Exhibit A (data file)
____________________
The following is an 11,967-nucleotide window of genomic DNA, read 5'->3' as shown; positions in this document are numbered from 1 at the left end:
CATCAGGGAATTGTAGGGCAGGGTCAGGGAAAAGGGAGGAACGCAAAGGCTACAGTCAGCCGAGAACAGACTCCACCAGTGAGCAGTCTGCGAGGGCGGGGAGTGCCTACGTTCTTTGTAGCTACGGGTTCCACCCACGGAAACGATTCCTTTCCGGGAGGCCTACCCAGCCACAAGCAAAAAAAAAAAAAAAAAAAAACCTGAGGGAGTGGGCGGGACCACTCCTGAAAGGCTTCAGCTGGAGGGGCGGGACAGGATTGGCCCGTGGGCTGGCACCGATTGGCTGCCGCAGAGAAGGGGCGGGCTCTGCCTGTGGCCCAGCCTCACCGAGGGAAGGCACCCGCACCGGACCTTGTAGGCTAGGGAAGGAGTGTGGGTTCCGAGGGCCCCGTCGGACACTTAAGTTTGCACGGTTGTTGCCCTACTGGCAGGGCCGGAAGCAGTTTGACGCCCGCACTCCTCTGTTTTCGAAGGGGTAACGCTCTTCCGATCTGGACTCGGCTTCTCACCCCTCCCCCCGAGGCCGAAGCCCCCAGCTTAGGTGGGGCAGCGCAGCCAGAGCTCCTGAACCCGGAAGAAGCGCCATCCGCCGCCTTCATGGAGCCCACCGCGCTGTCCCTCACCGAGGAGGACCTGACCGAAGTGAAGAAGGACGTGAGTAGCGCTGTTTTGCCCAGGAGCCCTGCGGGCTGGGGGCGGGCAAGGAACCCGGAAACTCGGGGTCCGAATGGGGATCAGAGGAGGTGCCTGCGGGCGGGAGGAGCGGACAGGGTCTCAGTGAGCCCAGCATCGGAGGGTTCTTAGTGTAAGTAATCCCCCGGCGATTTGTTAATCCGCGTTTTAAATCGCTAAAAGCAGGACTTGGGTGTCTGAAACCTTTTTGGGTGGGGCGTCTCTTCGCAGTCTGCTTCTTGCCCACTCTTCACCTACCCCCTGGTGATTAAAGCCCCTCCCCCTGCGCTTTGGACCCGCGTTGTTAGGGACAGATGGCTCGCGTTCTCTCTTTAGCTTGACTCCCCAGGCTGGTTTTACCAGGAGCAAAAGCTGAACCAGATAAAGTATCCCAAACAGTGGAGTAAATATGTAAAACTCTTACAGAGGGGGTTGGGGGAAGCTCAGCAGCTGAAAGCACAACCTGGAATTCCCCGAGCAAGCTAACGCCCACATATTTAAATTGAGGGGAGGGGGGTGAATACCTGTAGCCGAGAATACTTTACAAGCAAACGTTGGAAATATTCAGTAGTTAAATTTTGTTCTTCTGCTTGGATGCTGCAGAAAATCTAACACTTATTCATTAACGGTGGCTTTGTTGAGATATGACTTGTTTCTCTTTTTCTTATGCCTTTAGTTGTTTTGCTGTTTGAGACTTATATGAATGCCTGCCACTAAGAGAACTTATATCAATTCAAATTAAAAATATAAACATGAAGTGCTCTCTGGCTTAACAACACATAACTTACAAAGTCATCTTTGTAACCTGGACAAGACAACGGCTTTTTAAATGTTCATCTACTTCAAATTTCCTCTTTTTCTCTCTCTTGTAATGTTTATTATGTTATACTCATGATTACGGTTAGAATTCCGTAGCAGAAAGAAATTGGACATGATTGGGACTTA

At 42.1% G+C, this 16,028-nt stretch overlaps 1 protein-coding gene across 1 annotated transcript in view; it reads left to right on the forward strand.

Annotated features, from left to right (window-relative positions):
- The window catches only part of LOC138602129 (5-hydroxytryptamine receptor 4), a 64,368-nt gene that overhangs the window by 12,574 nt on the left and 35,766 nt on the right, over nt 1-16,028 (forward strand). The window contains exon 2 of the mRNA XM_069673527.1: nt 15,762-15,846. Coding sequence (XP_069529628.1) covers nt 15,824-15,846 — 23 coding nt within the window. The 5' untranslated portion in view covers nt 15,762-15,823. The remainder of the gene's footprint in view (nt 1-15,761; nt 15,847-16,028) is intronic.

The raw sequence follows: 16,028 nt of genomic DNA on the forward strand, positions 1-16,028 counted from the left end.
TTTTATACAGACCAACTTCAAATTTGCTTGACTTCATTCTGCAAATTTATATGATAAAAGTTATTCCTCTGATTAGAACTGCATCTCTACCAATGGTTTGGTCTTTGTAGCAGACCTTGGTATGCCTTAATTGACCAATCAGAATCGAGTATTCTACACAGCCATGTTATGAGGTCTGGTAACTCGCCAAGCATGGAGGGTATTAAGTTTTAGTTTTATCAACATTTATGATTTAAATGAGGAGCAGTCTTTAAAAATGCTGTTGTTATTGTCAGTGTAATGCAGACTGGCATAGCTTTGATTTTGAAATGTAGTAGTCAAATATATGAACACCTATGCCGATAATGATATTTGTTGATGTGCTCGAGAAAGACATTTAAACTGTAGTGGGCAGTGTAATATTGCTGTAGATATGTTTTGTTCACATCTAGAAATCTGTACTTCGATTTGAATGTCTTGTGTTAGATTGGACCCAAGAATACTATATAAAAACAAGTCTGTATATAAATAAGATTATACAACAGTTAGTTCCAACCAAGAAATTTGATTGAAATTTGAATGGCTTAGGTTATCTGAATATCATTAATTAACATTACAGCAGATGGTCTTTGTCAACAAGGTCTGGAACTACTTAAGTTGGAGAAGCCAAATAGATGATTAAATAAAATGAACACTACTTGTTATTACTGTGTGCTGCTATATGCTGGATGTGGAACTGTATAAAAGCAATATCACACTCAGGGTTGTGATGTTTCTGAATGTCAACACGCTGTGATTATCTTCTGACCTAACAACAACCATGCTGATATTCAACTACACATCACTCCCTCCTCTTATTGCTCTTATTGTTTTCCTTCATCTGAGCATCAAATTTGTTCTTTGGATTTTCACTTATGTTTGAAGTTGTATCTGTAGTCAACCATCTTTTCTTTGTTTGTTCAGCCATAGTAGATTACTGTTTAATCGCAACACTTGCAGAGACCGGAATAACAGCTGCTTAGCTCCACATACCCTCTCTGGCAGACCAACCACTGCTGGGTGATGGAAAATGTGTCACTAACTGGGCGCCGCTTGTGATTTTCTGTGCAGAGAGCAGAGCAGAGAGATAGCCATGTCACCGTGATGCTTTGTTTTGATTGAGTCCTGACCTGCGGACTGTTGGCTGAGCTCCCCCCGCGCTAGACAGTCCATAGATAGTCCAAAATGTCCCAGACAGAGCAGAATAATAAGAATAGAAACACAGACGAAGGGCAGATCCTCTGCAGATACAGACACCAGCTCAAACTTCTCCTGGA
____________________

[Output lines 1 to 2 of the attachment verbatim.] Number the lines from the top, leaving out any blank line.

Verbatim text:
The following is an 11,967-nucleotide window of genomic DNA, read 5'->3' as shown; positions in this document are numbered from 1 at the left end:
CATCAGGGAATTGTAGGGCAGGGTCAGGGAAAAGGGAGGAACGCAAAGGCTACAGTCAGCCGAGAACAGACTCCACCAGTGAGCAGTCTGCGAGGGCGGGGAGTGCCTACGTTCTTTGTAGCTACGGGTTCCACCCACGGAAACGATTCCTTTCCGGGAGGCCTACCCAGCCACAAGCAAAAAAAAAAAAAAAAAAAAACCTGAGGGAGTGGGCGGGACCACTCCTGAAAGGCTTCAGCTGGAGGGGCGGGACAGGATTGGCCCGTGGGCTGGCACCGATTGGCTGCCGCAGAGAAGGGGCGGGCTCTGCCTGTGGCCCAGCCTCACCGAGGGAAGGCACCCGCACCGGACCTTGTAGGCTAGGGAAGGAGTGTGGGTTCCGAGGGCCCCGTCGGACACTTAAGTTTGCACGGTTGTTGCCCTACTGGCAGGGCCGGAAGCAGTTTGACGCCCGCACTCCTCTGTTTTCGAAGGGGTAACGCTCTTCCGATCTGGACTCGGCTTCTCACCCCTCCCCCCGAGGCCGAAGCCCCCAGCTTAGGTGGGGCAGCGCAGCCAGAGCTCCTGAACCCGGAAGAAGCGCCATCCGCCGCCTTCATGGAGCCCACCGCGCTGTCCCTCACCGAGGAGGACCTGACCGAAGTGAAGAAGGACGTGAGTAGCGCTGTTTTGCCCAGGAGCCCTGCGGGCTGGGGGCGGGCAAGGAACCCGGAAACTCGGGGTCCGAATGGGGATCAGAGGAGGTGCCTGCGGGCGGGAGGAGCGGACAGGGTCTCAGTGAGCCCAGCATCGGAGGGTTCTTAGTGTAAGTAATCCCCCGGCGATTTGTTAATCCGCGTTTTAAATCGCTAAAAGCAGGACTTGGGTGTCTGAAACCTTTTTGGGTGGGGCGTCTCTTCGCAGTCTGCTTCTTGCCCACTCTTCACCTACCCCCTGGTGATTAAAGCCCCTCCCCCTGCGCTTTGGACCCGCGTTGTTAGGGACAGATGGCTCGCGTTCTCTCTTTAGCTTGACTCCCCAGGCTGGTTTTACCAGGAGCAAAAGCTGAACCAGATAAAGTATCCCAAACAGTGGAGTAAATATGTAAAACTCTTACAGAGGGGGTTGGGGGAAGCTCAGCAGCTGAAAGCACAACCTGGAATTCCCCGAGCAAGCTAACGCCCACATATTTAAATTGAGGGGAGGGGGGTGAATACCTGTAGCCGAGAATACTTTACAAGCAAACGTTGGAAATATTCAGTAGTTAAATTTTGTTCTTCTGCTTGGATGCTGCAGAAAATCTAACACTTATTCATTAACGGTGGCTTTGTTGAGATATGACTTGTTTCTCTTTTTCTTATGCCTTTAGTTGTTTTGCTGTTTGAGACTTATATGAATGCCTGCCACTAAGAGAACTTATATCAATTCAAATTAAAAATATAAACATGAAGTGCTCTCTGGCTTAACAACACATAACTTACAAAGTCATCTTTGTAACCTGGACAAGACAACGGCTTTTTAAATGTTCATCTACTTCAAATTTCCTCTTTTTCTCTCTCTTGTAATGTTTATTATGTTATACTCATGATTACGGTTAGAATTCCGTAGCAGAAAGAAATTGGACATGATTGGGACTTA